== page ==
In fifth grade I lugged my alto saxophone rental back and forth to band practice twice a week.
I guess the route covered about a mile (uphill) each way. My labor of love had more to do with impressing my older brother, Alan, than feeling the call. I knew he enjoyed a good saxophone number and thought if I learned to play well enough, I would earn his attention and respect. But Alan turned 20 about that time, and had eyes only for Danae, his future wife.
I did manage to stick it out for the full school year, and I think I may have stopped Alan in the hallway long enough to squeak out some simple tune, but then my days of changing reeds and sheet music ended. I’ve never regretted the experience.
Had I continued I might have ended up playing for the Cortez High School jazz band, since the improvisational flights of Steely Dan, Hugh Masekela (who left us in January), George Benson and many others never failed to snag my heart.
Today at 5 p.m., at the monthly Jazz Vespers program at First Presbyterian Church in Medford, the Eagle Point High School Jazz Band will perform. These are young people undeterred by the sometimes discordant and rocky road toward excellence. Maybe it’s because their director is Jeremy Durst, professional saxophonist, who plays with the Southern Oregon Jazz Orchestra among other groups.
Jeremy graduated from South Medford High School and went on to study music education at Western Kentucky University, where he was the featured soloist and leading tenor saxophone player in the WKU Jazz Ensemble until graduating in 2009. He returned home to the valley and began teaching band in the Eagle Point School District. Last summer’s Britt Festival afforded him the opportunity to swing with the likes of The Four Tops and The Temptations.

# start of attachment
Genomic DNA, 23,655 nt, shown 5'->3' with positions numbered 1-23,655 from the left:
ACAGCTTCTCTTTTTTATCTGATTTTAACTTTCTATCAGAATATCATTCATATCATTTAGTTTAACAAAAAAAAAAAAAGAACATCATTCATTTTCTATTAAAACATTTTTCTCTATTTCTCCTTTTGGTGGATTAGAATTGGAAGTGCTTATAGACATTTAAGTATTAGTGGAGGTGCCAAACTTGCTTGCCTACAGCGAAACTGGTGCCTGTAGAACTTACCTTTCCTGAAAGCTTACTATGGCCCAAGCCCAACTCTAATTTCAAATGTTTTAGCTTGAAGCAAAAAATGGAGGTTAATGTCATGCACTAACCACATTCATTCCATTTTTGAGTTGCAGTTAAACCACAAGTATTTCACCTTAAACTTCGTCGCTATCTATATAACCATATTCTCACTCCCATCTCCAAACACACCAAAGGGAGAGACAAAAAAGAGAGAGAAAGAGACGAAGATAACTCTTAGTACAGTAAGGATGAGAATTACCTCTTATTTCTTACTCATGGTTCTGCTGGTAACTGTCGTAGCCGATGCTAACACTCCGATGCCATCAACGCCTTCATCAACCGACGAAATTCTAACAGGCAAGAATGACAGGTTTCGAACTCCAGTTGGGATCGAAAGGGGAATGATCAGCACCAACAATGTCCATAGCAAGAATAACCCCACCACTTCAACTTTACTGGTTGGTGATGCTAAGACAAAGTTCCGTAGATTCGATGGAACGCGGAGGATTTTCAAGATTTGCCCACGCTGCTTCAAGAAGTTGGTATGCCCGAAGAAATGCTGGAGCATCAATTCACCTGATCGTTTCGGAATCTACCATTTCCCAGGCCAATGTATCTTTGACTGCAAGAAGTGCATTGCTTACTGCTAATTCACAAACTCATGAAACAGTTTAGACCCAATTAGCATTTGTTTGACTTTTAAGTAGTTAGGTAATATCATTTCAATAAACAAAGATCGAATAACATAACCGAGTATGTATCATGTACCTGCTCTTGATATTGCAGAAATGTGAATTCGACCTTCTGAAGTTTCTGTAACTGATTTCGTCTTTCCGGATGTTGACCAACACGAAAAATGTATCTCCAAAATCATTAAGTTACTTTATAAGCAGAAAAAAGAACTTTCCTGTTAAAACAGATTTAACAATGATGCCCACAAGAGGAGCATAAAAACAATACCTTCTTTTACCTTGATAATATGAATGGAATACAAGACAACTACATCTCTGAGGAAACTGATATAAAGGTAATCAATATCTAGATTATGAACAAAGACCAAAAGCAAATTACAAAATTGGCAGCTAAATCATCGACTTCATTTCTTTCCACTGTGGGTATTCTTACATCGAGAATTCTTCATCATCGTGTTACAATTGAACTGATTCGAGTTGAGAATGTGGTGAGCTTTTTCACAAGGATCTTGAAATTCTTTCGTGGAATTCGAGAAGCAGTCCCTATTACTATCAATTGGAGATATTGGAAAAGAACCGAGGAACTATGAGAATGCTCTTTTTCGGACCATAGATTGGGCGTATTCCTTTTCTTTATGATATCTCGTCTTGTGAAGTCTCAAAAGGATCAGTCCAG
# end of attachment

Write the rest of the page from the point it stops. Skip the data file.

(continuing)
Today we have the chance to support his several protégés performing in the EPHS Jazz Band. This is a 19-piece big band loaded with horns, energy and imagination. They have played in the Reno and Medford jazz festivals, and placed fourth in their division at the West Salem Jazz Festival. Several of their musicians play in the Rogue Community College Jazz Band.
Judging by the smiles in the photo I saw of them, they love what they do. And one gal apparently manages a bass saxophone nearly as long as she is.
With April being Jazz Appreciation Month, it’s gratifying to see a healthy admiration for classic jazz blooming within the younger generation. And thank you to Robin Blomquist and Pastor Murray Richmond for making venues like this available to showcase their talents for the public. Jazz Vespers is always free, but a donation is welcome to keep the program thriving.
Following the jazz concert, be sure to catch the exhibit of lovely pastels by local artist Marilyn Hurst.
Peggy Dover is a freelance writer living in Eagle Point. You may reach her at email@example.com.